Iranian cement being sold in Balochistan

Saturday, December 1st, 2012 3:00:23 by

KARACHI, Nov 30: Iranian cement is finding its way to Quetta and other parts of Balochistan through informal channels and is selling below the price of locally produced cement.

A cement maker said that Iranian cement (Khash) is selling at Rs400-430 per 50kgs in Quetta, Rs350-380 in Gwadar, Rs330 in Khuzdar and Rs345 in Turbat, while locally produced cement bag carries a price of Rs460 in Punjab, Rs445-460 in Balochistan and Rs445-450 in Sindh.

He said that smuggling of Iranian cement in Pakistan got underway from the first week of November and on Nov 28 four trucks carrying 200 tons arrived from Taftan in Balochistan.

Giving an example, he said out of 100 tons arrival a day, no taxes are paid. There is no import duty on cement import and only federal excise duty (FED) and sales tax are charged.

He said the local industry has been paying Rs1,500 per ton FED and sales tax to the national kitty.

All Pakistan Cement Manufacturers Association chairman Aizaz Mansoor Sheikh told Dawn that our members are making quality check of Iranian cement.

Keeping in view the production capacity of local cement manufacturers, he said the APCMA would take up the matter with the government besides suggesting imposition of import duty to safeguard the local industry.

Another cement maker said input material used in cement making is cheaper in Iran and even oil products.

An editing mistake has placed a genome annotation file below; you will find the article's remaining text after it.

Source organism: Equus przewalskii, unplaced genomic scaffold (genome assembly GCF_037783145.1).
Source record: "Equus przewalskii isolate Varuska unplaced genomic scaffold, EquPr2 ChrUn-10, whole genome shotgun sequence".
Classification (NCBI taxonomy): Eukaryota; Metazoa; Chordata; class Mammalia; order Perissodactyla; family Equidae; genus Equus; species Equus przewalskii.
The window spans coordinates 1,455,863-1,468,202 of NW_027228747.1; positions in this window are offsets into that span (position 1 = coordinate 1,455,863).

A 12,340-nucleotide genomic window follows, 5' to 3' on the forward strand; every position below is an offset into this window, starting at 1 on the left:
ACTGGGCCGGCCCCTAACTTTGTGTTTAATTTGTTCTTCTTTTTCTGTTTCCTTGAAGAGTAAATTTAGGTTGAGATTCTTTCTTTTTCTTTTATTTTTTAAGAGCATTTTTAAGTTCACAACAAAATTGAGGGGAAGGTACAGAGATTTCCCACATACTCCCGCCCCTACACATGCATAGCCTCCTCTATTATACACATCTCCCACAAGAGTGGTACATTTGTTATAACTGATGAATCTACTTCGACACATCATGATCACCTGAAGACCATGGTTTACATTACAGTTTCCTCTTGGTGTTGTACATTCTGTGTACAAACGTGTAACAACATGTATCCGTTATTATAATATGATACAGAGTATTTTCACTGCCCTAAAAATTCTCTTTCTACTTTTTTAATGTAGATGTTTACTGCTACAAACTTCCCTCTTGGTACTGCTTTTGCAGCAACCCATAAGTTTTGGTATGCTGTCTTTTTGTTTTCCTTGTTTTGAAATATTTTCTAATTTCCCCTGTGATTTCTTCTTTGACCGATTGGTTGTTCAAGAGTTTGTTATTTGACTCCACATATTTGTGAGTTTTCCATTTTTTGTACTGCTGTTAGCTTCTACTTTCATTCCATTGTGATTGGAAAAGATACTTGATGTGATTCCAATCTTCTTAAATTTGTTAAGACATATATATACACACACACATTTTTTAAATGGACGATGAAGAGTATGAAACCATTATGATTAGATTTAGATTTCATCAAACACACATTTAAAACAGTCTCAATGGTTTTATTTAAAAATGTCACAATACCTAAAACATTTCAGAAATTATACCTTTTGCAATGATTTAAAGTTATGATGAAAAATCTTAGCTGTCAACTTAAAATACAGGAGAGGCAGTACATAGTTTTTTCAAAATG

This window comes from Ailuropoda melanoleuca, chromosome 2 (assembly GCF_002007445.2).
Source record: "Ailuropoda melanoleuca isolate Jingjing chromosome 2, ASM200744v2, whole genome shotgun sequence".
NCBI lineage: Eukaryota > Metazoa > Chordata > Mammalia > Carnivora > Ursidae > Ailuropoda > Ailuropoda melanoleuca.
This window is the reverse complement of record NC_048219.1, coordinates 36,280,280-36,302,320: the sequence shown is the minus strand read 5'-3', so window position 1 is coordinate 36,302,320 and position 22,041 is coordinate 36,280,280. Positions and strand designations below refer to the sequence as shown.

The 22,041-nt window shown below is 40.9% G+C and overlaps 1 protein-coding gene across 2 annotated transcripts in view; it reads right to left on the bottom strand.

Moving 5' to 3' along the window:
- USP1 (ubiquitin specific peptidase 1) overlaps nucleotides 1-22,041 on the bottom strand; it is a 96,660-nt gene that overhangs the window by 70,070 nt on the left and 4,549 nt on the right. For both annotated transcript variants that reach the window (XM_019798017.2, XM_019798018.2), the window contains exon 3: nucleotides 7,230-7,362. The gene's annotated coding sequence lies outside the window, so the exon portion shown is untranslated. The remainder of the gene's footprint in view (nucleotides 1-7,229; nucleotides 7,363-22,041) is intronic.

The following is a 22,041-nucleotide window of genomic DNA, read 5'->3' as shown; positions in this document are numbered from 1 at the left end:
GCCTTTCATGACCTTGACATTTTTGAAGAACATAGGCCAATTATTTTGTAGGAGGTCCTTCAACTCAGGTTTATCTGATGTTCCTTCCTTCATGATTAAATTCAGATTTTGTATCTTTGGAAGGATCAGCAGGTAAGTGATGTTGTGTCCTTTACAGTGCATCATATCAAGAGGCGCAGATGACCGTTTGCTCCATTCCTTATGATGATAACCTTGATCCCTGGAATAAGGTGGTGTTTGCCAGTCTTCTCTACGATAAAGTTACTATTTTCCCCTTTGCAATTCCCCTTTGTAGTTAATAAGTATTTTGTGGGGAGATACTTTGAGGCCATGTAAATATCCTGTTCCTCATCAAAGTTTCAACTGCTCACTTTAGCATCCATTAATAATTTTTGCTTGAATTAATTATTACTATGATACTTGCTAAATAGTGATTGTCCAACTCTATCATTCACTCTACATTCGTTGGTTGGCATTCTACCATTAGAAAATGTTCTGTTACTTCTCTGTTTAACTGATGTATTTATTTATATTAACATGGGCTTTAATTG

As the neighboring country is facing US sanctions, cement is landing here at cheaper rates.

He claimed that quality of Iranian cement is inferior than locally produced cement which may pose a serious threat to construction projects.

He said that the grade of Iranian cement is 32.5 N while Pakistani cement has a grade of 42.5 N.

He said that Iraq and Afghanistan are two principal markets of cement export from Pakistan and constitute 50 per cent of total export of nine million tons per year from Pakistan. Annual export to South Africa and India was 800,000 and 600,000 tons per annum, respectively.

Due to US sanctions on Iran and devaluation of Iranian currency, surplus Iranian capacity has posed direct threat to Pakistani cement in these two markets, he said.

At present, Iran has a capacity of 66 million tons and after sanctions its local capacity utilisation has dropped to 50 per cent.

Therefore, Iranian cement has created unfair price competition in these markets.



Quetta News Sources

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